Boston University Reviews of Bachelor's in Biology

  • 5 Reviews
  • Boston (MA)
  • Annual Tuition: $62,360
80% of 5 students said this degree improved their career prospects
80% of 5 students said they would recommend this program to others
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Reviews - Bachelor's in Biology

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Daniel Ehrenpreis
  • Reviewed: 5/1/2019
  • Degree: Biology
"Boston University offers an incredible network of intellectual peers, esteemed professors, worldwide opportunities, cultural diversity, and the ability to freely develop yourself. You may be wondering, "is it truly worth the cost?", and my response is "yes!" My time at Boston University was one of personal growth, adaptation, and recognition. Starting college at 17 years old, I was able to hone in on what I was truly interested in, and the biggest influencing factor was being encompassed by a wide-range of peers with career interests ranging from film and television communications to gastronomy. On top of the incredible people that you will meet, being able to study in a major city opens the door for opportunities into any sort of field that you may be interested in! The city of Boston is a fun and historical place to explore, which truly fed my curious nature. Whether you want to go to the Museum of Fine Arts (Free for all Boston University student, by the way), eat authentic Chinese cuisine in downtown Chinatown, or just walk the esplanade around the Charles River, everything is literally a step away from campus! Additionally, Boston University focuses on providing the most "bang-for-your-buck" in looking beyond academics to focus on career goals and opportunities. The career center at Boston University provides any individual (currently or previously) affiliated with the institution to find internships in the area, scholarships for post-graduate pursuits, and even application/resume aid. Being apart of a vibrant community of scholars in the heart of an eclectic city, will open your eyes to a whole new world of community and potential! Boston University has lead me to my greatest passions and will always be the institution that has shaped me into the person I am today!"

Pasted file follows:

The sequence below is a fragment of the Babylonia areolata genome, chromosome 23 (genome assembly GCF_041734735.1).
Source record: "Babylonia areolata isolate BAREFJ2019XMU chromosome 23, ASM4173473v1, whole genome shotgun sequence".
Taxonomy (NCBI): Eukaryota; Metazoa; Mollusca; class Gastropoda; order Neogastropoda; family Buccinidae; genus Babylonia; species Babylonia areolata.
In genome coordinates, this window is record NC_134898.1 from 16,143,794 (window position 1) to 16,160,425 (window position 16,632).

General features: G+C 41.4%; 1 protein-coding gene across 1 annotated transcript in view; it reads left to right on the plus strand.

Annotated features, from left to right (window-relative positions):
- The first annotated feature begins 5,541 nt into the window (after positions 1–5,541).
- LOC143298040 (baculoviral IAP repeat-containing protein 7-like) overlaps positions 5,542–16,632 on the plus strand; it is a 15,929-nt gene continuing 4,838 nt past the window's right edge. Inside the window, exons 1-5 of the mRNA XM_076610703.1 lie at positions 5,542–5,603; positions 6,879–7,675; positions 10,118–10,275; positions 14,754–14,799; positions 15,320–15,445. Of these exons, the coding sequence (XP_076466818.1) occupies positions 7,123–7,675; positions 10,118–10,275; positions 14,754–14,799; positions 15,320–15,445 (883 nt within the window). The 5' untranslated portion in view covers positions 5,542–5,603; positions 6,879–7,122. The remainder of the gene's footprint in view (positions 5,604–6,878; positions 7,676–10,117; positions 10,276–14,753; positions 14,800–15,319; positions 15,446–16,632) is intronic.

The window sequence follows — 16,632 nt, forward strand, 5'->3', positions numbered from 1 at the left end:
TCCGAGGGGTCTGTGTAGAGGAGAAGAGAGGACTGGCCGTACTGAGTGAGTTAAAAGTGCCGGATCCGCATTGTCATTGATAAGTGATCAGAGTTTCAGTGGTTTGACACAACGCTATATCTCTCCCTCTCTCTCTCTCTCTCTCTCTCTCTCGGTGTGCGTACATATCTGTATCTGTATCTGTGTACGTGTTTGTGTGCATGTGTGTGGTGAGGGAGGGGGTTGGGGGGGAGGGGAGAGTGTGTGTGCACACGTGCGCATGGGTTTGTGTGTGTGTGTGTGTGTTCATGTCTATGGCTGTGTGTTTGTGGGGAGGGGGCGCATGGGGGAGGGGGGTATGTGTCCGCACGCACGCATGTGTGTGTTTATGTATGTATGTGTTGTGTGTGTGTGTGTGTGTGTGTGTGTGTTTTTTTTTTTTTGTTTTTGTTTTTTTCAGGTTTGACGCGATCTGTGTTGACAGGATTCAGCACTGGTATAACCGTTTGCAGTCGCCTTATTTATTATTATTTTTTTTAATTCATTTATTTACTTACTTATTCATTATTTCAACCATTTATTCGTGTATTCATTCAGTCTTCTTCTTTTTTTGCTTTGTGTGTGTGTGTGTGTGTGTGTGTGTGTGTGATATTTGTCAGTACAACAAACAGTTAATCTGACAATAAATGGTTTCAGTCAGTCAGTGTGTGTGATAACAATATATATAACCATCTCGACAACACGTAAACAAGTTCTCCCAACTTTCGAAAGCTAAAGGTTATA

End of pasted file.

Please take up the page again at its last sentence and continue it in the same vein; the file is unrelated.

• Reviewed: 8/11/2017
  • Degree: Biology
"Boston University is a great school with a rigorous Biology curriculum. The downside is that the university is expensive with increasing tuition each year and no increase in financial aid. There is also not much diversity or support for multicultural students."
Vincent J. Sinatra
  • Reviewed: 3/24/2017
  • Degree: Biology